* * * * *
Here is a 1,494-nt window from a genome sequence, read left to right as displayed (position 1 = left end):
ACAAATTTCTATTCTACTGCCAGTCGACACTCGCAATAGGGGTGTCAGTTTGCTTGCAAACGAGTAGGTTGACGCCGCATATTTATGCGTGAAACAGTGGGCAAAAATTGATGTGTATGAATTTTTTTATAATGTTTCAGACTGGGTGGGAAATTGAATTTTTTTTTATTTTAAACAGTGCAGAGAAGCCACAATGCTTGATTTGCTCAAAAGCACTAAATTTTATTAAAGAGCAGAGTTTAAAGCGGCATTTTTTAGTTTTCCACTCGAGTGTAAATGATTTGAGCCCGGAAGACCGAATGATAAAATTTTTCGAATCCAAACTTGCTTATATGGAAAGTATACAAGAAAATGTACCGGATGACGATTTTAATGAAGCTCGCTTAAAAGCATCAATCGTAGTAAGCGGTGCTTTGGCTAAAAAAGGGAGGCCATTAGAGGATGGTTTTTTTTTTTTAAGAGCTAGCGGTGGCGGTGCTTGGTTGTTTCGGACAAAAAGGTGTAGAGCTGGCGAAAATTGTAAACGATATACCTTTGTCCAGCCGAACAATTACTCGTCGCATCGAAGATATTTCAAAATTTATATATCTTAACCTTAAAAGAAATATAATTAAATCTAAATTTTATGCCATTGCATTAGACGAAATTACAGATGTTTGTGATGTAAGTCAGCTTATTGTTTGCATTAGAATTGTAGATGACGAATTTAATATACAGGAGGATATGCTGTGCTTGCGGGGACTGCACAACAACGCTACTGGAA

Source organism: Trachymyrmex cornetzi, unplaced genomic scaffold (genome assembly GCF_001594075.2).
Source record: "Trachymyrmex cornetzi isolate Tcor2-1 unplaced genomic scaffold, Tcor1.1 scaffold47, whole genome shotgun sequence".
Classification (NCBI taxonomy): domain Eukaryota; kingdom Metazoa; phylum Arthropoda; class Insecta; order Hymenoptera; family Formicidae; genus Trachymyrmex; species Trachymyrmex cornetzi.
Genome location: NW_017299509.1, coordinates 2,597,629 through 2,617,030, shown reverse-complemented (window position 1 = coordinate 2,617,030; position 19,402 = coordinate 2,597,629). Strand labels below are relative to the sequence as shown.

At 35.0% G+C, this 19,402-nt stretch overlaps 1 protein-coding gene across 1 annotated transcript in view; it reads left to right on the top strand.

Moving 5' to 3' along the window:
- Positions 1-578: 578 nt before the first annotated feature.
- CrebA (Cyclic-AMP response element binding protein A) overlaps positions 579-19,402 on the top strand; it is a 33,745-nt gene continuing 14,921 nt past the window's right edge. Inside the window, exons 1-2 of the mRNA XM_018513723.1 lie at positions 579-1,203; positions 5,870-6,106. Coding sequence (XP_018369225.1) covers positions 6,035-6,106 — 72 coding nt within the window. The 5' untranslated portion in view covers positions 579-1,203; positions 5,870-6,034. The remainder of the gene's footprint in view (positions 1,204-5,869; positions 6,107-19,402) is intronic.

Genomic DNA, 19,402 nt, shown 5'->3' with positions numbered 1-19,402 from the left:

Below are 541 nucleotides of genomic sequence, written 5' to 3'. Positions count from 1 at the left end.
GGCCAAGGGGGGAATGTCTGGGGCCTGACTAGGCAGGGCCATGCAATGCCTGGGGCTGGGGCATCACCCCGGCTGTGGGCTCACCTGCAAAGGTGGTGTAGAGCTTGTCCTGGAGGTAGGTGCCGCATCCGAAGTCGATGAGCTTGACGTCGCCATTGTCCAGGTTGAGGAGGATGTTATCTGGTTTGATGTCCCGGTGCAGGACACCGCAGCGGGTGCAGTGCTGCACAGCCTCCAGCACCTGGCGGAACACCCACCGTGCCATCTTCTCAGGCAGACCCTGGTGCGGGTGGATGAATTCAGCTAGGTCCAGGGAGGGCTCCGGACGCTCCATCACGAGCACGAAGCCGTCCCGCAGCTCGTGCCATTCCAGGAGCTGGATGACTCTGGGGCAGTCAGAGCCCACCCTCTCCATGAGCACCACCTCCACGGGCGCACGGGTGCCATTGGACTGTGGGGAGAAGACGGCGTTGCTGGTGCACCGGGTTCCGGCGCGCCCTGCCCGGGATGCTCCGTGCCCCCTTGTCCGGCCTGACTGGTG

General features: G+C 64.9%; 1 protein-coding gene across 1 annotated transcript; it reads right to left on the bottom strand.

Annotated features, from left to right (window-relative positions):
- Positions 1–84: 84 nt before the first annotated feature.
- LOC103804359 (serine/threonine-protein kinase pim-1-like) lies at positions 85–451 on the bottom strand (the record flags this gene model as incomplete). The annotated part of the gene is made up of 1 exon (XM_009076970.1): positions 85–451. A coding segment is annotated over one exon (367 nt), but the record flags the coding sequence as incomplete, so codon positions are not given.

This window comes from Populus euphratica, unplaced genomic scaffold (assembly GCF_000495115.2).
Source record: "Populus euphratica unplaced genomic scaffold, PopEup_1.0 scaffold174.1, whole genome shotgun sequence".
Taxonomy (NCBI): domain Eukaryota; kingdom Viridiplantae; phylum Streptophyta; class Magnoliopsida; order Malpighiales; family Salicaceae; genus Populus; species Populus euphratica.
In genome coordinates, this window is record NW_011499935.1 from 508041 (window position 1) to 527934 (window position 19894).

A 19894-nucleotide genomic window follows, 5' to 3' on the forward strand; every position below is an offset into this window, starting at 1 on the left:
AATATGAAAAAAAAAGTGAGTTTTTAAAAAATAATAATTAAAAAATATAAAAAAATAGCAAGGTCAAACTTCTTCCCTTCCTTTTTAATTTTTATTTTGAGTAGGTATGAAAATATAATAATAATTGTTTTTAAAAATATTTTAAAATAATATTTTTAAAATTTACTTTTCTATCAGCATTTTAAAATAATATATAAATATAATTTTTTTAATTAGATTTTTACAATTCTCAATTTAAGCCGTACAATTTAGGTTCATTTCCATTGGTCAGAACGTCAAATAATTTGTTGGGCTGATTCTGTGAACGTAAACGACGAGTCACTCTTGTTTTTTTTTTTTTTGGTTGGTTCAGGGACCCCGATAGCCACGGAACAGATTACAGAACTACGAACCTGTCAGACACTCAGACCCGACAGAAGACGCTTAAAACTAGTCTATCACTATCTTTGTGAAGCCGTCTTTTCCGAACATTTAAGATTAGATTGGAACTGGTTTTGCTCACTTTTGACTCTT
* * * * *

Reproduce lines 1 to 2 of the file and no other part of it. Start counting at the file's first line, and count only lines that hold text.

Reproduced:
Here is a 1,494-nt window from a genome sequence, read left to right as displayed (position 1 = left end):
ACAAATTTCTATTCTACTGCCAGTCGACACTCGCAATAGGGGTGTCAGTTTGCTTGCAAACGAGTAGGTTGACGCCGCATATTTATGCGTGAAACAGTGGGCAAAAATTGATGTGTATGAATTTTTTTATAATGTTTCAGACTGGGTGGGAAATTGAATTTTTTTTTATTTTAAACAGTGCAGAGAAGCCACAATGCTTGATTTGCTCAAAAGCACTAAATTTTATTAAAGAGCAGAGTTTAAAGCGGCATTTTTTAGTTTTCCACTCGAGTGTAAATGATTTGAGCCCGGAAGACCGAATGATAAAATTTTTCGAATCCAAACTTGCTTATATGGAAAGTATACAAGAAAATGTACCGGATGACGATTTTAATGAAGCTCGCTTAAAAGCATCAATCGTAGTAAGCGGTGCTTTGGCTAAAAAAGGGAGGCCATTAGAGGATGGTTTTTTTTTTTTAAGAGCTAGCGGTGGCGGTGCTTGGTTGTTTCGGACAAAAAGGTGTAGAGCTGGCGAAAATTGTAAACGATATACCTTTGTCCAGCCGAACAATTACTCGTCGCATCGAAGATATTTCAAAATTTATATATCTTAACCTTAAAAGAAATATAATTAAATCTAAATTTTATGCCATTGCATTAGACGAAATTACAGATGTTTGTGATGTAAGTCAGCTTATTGTTTGCATTAGAATTGTAGATGACGAATTTAATATACAGGAGGATATGCTGTGCTTGCGGGGACTGCACAACAACGCTACTGGAA